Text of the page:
I have been registered with CNHC as a Hypnotherapist for the past 9 years and have loved to read the articles in the monthly newsletter. Back in 2015, I read an article from Bristol University requesting that complementary therapy practitioners who already collect clinical data take part in a research study. The research was going to be used to highlight the effectiveness of their particular therapy.
This seemed like the perfect opportunity to have my clinical data analysed and put to use, so I approached the Bristol research team about my work for the NHS at Meir Primary Care Centre, who had funded me through the NHS Innovation Fund to deliver hypnotherapy as a clinical tool. The practice received a £2000 grant and they wanted to pilot the use of complementary therapy to provide support for patients dealing with anxiety, stress and low-level depression.
As part of this project, I was working for the surgery one day a week, seeing patients with a range of symptoms including anxiety, sleep problems, migraines, weight issues and those dealing with bereavement. The success of the service was evaluated using patient data, which I collected for the surgery. I provided them with Generalised Anxiety Disorder Assessment (GAD-7) and Patient health Questionnaire (PHQ9) scores, as well as patient feedback forms.
The research team were delighted to take up my offer for the project to showcase the effectiveness of hypnotherapy. I had already completed the pilot service at NHS Meir, having introduced GAD-7 as the assessment methodology, so relevant ready patient data available for them. In the follow-on project, PHQ9 assessment was introduced alongside GAD-7, providing a further detailed data set.
The Bristol team were great. They kept me in the loop from the initial email to them explaining the line of work I was undertaking within the NHS, to the final study results. There were initially some detailed documents to complete about who and why the clients were attending, which were either sent via email or discussed over the phone with the surgery manager. In reality, I did not have to do much more than this other than to complete the process by providing my evaluation results, and they did the rest.
The results of the service at NHS Meir were consistently positive and due to the success of the clinic, two other surgeries requested the service and I began working three days a week. It then expanded even further, and the Stoke-on-Trent CCG decided to extend the funding so I could work four days a week to provide the service across three GP surgeries. Unfortunately, due to moving to another area of the country to take up a family caring role I had to leave the service, as I could not juggle both. I am now back in practice again in Nottinghamshire and have just started to work in partnership with a community charity based in Doncaster.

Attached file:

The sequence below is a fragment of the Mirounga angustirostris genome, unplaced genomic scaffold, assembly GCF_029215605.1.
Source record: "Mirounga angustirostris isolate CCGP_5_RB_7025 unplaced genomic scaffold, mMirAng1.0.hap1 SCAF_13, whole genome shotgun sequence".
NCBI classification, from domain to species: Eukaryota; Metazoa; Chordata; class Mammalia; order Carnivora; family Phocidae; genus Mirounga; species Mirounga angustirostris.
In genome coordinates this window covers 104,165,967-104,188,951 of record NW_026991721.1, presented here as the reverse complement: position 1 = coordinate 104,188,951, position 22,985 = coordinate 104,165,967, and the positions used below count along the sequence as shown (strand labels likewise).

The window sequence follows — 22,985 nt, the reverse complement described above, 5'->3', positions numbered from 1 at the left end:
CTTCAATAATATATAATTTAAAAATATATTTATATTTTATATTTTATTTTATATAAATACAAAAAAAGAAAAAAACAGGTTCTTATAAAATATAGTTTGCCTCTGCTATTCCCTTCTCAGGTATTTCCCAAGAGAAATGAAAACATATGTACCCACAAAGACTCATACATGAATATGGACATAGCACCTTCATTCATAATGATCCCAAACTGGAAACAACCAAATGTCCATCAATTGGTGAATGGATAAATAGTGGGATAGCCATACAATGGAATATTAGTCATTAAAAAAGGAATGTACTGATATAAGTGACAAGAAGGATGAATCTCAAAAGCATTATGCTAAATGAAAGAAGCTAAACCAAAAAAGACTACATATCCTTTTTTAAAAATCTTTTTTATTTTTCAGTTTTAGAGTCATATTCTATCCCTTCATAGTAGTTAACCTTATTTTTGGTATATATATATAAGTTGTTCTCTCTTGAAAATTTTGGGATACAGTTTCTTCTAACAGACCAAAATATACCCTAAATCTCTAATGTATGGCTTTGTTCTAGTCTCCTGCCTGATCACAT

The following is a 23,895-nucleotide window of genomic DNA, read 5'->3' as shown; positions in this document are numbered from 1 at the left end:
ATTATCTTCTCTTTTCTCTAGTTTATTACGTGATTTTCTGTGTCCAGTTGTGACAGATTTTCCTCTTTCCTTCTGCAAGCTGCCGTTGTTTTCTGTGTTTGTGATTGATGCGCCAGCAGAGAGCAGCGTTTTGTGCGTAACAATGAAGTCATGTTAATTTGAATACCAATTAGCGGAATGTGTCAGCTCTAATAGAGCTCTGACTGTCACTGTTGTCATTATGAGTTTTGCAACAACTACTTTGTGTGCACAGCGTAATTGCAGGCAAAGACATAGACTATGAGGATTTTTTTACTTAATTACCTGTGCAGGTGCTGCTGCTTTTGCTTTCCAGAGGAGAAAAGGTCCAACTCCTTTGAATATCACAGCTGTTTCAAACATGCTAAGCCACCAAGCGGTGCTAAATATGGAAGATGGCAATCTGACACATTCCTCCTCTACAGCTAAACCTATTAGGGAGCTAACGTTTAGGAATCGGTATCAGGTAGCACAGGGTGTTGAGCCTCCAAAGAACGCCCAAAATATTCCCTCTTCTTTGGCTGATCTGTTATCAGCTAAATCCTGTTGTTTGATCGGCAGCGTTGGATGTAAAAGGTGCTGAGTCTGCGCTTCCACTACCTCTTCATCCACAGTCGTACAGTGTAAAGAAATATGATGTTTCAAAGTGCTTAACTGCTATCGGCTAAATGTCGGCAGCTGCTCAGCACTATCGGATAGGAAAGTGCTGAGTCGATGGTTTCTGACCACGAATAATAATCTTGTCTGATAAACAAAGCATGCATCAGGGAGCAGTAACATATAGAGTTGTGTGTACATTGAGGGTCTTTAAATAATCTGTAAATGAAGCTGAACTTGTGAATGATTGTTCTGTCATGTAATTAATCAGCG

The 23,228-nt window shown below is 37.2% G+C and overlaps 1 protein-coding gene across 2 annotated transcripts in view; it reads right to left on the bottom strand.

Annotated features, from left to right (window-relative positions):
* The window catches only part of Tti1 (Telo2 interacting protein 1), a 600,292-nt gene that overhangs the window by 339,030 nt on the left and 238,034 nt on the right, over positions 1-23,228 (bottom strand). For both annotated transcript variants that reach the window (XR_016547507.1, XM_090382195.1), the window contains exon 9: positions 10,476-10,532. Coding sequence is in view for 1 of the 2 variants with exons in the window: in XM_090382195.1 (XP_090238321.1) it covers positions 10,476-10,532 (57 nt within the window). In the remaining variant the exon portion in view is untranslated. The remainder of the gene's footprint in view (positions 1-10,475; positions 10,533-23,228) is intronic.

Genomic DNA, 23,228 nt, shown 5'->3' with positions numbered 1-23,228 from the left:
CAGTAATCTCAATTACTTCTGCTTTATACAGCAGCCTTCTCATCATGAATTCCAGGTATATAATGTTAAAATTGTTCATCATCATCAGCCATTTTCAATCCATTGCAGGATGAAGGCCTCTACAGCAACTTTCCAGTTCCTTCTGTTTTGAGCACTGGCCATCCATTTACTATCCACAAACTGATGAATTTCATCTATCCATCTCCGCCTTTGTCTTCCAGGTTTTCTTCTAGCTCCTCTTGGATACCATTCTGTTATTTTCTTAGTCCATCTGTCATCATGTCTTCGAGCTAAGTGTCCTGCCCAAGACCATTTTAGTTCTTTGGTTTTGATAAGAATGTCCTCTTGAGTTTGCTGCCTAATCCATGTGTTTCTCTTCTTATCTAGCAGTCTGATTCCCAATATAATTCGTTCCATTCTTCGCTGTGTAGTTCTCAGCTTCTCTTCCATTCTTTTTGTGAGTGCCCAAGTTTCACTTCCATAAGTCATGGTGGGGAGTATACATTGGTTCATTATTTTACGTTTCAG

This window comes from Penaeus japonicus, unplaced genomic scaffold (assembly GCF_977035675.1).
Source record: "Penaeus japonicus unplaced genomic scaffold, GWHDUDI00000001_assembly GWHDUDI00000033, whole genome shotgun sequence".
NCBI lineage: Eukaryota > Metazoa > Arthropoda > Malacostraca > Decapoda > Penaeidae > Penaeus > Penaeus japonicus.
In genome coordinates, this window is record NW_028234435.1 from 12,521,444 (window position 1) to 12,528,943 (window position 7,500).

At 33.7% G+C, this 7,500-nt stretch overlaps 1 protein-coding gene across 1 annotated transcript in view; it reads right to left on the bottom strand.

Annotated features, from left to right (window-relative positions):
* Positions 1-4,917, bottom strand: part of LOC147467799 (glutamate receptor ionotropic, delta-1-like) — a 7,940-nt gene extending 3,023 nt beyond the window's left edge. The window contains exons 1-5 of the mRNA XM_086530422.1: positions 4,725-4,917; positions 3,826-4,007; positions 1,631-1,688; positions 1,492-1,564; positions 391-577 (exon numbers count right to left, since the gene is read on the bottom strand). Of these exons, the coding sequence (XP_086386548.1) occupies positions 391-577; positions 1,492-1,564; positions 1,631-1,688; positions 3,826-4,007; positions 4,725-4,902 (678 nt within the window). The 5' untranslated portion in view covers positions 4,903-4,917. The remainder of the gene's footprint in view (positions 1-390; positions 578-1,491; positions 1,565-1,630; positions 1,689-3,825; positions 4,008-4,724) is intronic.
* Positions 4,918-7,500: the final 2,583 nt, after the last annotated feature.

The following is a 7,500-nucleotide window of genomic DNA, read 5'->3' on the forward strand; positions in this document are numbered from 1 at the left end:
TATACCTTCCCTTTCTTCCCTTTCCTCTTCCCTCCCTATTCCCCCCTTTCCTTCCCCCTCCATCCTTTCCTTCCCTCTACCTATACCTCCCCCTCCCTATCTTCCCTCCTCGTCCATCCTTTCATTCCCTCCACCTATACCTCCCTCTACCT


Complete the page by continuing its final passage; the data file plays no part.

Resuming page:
I believe it is very important to not only collect but also evaluate data for complementary therapies.
As practitioners, we readily see our client’s results, but it is essential to have valid clinical data in order to demonstrate impact to a wider audience. This will allow us to enable those within the medical sector and in the public realm to regard complementary therapies as a genuinely effective tool that delivers positive outcomes for overall health and mental wellbeing.
20 February 2019
Georgia Riley, CNHC registered Hypnotherapist and CNHC Local Champion writes about her journey to becoming a Hypnotherapist...
Here is a brief account of how a six month hiatus turned into building a successful business as a hypnotherapist. It all started while I was writing my dissertation for my degree in 2018…and I began to panic. However, not the usual panic of an individual with perfectionist traits mid-way through their final year of university. No, this was the onset of panic when I realised that I was going to have 6 months off soon, before continuing onto a master’s degree. I wanted to maximize this time off, and kept thinking - what I could do to better myself during this time? 6 months is too much precious time to waste. And so, the google searches began.
Before I knew it, I had opened the lines of communication with several training programs. I was then booked in for an online interview with a hypnotherapy training centre in Manchester. After my interview with two wonderful lecturers and a great deal of research into the course, I knew it wouldn’t be easy, but I fell in love with the concept and values of this therapy. In February 2018, I began my hypnotherapy training and started my journey onto what has become a truly life changing experience.
Following my university graduation in July, I was already half way through my hypnotherapy training with a registered business, seeing only 12 weekly clients (for free) under regular supervision. I then found myself in a situation where I had to think long and hard about my options… and it was then that I made my decision to become a hypnotherapist fulltime.
It was through the training centre that I came across the CNHC and the importance of becoming a registrant to be recognised as a practitioner that stands up for standards in the industry. I then stepped out in the big wide world of business and I have absolutely no regrets. The endless hours of hard work, the money, the sacrifices have paid off and I love it!